It will feel to the visitor as though they are guests in the house while the owners have popped out the room. Achieving this sense of “just how the owners left it” was not as straightforward as simply leaving everything in situ. All items had to be removed during the works so all the museum rooms were photographed extensively, each item catalogued and then packed away. All the light and electric fittings were to remain in place; conserved as part of the museum exhibits. A new socket, put discreetly in place for cleaning and maintenance purposes and when building work finishes, the photos will be used to ensure everything is replaced just how the Scotts left it.
One of the main features of Sir Peter’s former study, the focus of the museum, is a huge window which overlooks the Rushy Pen; an expanse of water to which many species of bird and wildfowl gather.
The room can be recalled by many from the BBC broadcasts made directly from the there featuring Sir David Attenborourgh. Sir Peter, along with his colleagues and family spent many hours observing the birds from this window — and incredible vantage point from which the many birds and mammals could not just be viewed but watched for long periods of time and studied. It tells the story of Sir Peter to us; highlighting his prioritising of the birds over himself and disregard for his own comfort and passion for continual observation of wildlife and discovery of behaviours. It was essential to the project that this window opening was kept, yet its frame (and all the others in the building) needed to be updated to prevent water damage both externally and internally. The PVC windows were meticulously replaced with more sustainable aluminium ones which perform more efficiently, have a longer service life and are easier to maintain. In keeping with the heritage of the house, research, mainly from old photographs found within the house was carried out to discover which type of windows were originally installed. The format and material of the new window frames were matched as closely as possible. Protective film was then adhered to all the glass panes to save the contents of the house, especially the exhibits in the museum rooms, from sun damage. Attention was given to all areas of the museum to ensure the rooms could be kept at the right temperature, humidity and were fire protected so the historical artifacts were protected but that these modern adjustments were hidden from view as much as possible retaining the illusion that the rooms had seemingly been temporarily abandoned by their owners.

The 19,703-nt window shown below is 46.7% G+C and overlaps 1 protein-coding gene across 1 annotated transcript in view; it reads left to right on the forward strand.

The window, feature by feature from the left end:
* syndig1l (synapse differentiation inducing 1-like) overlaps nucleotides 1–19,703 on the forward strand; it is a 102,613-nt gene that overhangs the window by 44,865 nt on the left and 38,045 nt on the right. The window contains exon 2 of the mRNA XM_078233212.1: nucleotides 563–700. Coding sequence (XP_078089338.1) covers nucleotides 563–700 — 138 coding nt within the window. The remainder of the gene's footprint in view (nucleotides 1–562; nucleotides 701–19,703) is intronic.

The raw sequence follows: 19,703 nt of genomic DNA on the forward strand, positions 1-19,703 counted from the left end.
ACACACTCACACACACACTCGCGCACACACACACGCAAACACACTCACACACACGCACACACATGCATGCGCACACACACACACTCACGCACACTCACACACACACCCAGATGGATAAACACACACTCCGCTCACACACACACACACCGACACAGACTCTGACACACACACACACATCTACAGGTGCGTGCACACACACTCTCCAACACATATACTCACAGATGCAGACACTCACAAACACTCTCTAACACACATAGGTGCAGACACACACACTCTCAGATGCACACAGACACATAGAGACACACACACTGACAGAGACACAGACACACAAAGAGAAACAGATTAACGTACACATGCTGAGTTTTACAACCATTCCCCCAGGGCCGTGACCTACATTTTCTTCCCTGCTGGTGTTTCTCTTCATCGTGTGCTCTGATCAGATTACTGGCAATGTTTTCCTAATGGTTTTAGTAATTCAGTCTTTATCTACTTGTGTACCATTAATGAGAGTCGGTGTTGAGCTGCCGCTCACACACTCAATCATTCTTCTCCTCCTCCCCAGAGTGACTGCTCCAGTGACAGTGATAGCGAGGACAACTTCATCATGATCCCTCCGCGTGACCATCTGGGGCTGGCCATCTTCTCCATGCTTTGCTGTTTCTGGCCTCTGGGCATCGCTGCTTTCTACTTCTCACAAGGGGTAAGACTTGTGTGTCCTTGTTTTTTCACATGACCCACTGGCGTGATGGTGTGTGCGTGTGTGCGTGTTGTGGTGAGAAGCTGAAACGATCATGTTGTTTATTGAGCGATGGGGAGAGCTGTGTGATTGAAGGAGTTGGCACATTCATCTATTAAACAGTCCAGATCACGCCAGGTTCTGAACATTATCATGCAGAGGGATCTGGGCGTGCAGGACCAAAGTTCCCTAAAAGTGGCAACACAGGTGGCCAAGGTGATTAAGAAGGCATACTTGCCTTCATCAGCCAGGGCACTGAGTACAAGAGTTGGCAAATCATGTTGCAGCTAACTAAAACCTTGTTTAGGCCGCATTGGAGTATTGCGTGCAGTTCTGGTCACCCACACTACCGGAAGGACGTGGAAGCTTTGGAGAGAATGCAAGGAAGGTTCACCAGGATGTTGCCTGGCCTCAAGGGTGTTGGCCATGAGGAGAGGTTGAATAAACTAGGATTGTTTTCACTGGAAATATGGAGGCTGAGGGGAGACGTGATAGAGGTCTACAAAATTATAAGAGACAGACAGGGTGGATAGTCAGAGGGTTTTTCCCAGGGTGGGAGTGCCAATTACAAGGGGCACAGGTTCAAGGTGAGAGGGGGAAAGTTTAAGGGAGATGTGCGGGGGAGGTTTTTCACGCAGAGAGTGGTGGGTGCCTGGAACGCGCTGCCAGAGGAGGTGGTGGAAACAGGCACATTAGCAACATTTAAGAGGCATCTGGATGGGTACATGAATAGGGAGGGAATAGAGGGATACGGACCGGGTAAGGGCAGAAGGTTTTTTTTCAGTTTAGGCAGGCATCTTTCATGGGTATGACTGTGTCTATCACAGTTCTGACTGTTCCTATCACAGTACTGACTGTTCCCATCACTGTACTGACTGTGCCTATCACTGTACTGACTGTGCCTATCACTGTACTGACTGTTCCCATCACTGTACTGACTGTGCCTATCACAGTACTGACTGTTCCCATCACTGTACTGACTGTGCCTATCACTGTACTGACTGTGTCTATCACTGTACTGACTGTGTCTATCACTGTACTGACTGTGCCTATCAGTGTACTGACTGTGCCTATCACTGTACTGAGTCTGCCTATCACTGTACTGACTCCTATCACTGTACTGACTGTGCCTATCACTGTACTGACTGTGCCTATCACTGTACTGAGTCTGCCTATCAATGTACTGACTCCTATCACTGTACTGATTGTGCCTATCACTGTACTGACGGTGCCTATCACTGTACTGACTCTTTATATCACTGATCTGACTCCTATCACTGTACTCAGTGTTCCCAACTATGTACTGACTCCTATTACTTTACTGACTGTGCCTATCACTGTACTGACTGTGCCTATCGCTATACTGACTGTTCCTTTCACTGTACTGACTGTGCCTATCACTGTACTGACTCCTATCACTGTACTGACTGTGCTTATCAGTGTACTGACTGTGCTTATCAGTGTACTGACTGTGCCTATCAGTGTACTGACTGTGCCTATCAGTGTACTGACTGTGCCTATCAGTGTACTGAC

During the refurbishment, it’s been a priority to maintain the character of the building so for example, upstairs visitors will be able to stay in Sir Peter’s bedroom which is being remodelled but the glass structure hanging from the ceiling will remain. Sir Peter commissioned this unique construction to house his latest painting to allow him to view and contemplate it from bed. This room will also have his wardrobe in complete with plastic Dymo labels on each shelf and drawer. Visitors will also be able to stay in the bedroom Queen Elizabeth II used during her stays at Slimbridge. While re-doing the roof, as many of the original tiles were kept as possible and put on the front of the building. As close a match as possible was found for any that needed replacing and the new tiles were all placed on the back of the building where they are less visible.